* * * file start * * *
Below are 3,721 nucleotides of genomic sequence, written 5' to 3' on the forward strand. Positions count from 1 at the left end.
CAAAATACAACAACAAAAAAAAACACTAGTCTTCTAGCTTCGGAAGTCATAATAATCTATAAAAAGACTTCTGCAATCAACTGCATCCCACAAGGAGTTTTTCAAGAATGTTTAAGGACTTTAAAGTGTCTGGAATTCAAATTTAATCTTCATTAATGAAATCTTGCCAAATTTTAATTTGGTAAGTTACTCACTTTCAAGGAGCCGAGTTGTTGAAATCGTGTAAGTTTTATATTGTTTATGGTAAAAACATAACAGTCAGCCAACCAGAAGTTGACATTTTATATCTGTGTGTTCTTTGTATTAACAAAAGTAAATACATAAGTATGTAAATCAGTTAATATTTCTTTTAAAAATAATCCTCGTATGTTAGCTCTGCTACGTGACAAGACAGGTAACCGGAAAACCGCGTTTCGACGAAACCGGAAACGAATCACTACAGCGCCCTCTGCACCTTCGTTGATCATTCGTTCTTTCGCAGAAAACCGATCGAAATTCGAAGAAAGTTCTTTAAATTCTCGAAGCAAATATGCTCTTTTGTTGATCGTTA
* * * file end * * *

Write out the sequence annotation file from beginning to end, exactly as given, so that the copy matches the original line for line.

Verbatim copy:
Below are 3,721 nucleotides of genomic sequence, written 5' to 3' on the forward strand. Positions count from 1 at the left end.
CAAAATACAACAACAAAAAAAAACACTAGTCTTCTAGCTTCGGAAGTCATAATAATCTATAAAAAGACTTCTGCAATCAACTGCATCCCACAAGGAGTTTTTCAAGAATGTTTAAGGACTTTAAAGTGTCTGGAATTCAAATTTAATCTTCATTAATGAAATCTTGCCAAATTTTAATTTGGTAAGTTACTCACTTTCAAGGAGCCGAGTTGTTGAAATCGTGTAAGTTTTATATTGTTTATGGTAAAAACATAACAGTCAGCCAACCAGAAGTTGACATTTTATATCTGTGTGTTCTTTGTATTAACAAAAGTAAATACATAAGTATGTAAATCAGTTAATATTTCTTTTAAAAATAATCCTCGTATGTTAGCTCTGCTACGTGACAAGACAGGTAACCGGAAAACCGCGTTTCGACGAAACCGGAAACGAATCACTACAGCGCCCTCTGCACCTTCGTTGATCATTCGTTCTTTCGCAGAAAACCGATCGAAATTCGAAGAAAGTTCTTTAAATTCTCGAAGCAAATATGCTCTTTTGTTGATCGTTA